Erin was 5 years old when David realized she would be a wonderful therapy dog. Obedient and possessed of an extraordinarily even temperament, friendly demeanor and a loving, comforting nature, She had all the traits of a successful service animal, the certification tests posed little challenge and Erin's stint as a therapy dog was under way.
Hospice work was Erin's first job. She visited the terminally ill, adults and children alike.
Erin had an uncanny ability to disarm most people who encountered her. Gazing into her soulful, gentle eyes, even people who might not be that comfortable with dogs fell in love.
Among those she converted included the congregation of a major Savannah church, who permitted Erin to join the congregation for the morning service. She laid on the floor beside David's feet, and often took a nap. The folks who went to church with Erin didn't mind.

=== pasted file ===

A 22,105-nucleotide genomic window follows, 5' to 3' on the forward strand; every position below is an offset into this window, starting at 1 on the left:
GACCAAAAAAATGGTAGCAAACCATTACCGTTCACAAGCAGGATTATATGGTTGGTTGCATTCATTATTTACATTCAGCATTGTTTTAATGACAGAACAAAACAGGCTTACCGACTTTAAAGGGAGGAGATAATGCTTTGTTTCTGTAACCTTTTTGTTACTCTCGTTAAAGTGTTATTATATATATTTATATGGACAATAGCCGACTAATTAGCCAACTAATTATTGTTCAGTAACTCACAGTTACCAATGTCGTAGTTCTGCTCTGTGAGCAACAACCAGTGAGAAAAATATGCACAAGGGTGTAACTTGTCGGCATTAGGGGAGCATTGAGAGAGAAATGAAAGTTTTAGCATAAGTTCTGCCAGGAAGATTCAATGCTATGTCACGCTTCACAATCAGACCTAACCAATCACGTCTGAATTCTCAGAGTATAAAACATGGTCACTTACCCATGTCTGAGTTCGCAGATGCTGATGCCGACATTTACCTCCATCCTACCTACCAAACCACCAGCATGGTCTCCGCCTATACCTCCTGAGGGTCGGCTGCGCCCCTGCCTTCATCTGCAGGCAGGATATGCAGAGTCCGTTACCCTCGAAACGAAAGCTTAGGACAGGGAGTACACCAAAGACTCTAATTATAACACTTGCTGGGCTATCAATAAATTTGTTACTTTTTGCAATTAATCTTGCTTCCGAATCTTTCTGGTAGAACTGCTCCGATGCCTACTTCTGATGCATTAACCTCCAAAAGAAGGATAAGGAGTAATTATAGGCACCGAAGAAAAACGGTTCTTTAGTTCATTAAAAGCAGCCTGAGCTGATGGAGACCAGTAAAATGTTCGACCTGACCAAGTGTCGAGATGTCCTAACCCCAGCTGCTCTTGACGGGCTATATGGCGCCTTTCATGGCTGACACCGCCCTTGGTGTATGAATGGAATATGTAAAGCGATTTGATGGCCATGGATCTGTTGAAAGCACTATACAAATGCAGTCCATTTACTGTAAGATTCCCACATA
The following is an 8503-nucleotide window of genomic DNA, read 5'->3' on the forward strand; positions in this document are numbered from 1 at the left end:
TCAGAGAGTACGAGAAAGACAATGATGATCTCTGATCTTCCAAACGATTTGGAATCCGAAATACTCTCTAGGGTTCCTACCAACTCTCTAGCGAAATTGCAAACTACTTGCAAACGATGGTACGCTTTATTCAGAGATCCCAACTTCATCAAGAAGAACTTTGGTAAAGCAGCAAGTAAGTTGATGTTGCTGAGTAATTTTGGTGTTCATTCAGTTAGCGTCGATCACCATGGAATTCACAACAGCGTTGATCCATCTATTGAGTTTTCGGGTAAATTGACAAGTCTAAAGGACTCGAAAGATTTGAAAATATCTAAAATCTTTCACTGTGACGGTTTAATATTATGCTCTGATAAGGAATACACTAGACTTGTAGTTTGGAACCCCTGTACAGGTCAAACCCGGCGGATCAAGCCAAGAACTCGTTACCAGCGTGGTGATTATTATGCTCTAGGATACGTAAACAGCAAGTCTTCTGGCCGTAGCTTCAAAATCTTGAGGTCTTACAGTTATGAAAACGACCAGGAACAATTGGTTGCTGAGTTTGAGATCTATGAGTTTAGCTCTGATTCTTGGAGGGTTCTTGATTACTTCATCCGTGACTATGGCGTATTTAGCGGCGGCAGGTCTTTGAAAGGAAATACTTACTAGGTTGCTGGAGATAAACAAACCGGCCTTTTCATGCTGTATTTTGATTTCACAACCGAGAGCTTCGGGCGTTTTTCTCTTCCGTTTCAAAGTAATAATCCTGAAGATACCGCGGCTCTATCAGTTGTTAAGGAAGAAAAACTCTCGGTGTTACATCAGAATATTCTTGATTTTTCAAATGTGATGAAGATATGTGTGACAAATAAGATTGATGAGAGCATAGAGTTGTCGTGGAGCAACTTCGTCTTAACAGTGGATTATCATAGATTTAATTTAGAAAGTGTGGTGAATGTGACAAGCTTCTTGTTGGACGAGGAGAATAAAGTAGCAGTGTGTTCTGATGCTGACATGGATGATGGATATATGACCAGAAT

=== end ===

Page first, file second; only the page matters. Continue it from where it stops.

Erin's church duties expanded; she became a door greeter, and she even had a short stint working with the children's worship program.
David was approached with the idea of letting her appear on stage in a production of "The Miracle Worker." The drama department heard about Erin through the grapevine, contacted David and arranged an audition. She won the role of "Belle," the Keller family dog.
After each performance, when the cast lined up to greet the audience, Erin was right there alongside her co-stars. Hundreds of people filed by to pet her or pay a compliment.
On Aug. 16, David lost his companion Erin, who passed away from complications of diabetes. His friends and family gathered around him, and his Facebook page was covered with wishes for comfort.
David is still struggling to come to terms with Erin being gone, but he says, "I'm so proud of Erin's achievements - world traveler, therapy dog, church attendee and stage performer - but I take the most pride in what kind of dog she was inside. It's hard to imagine a living creature with more affection, loyalty, and passion for life than Erin."
Friday, May 27, 2011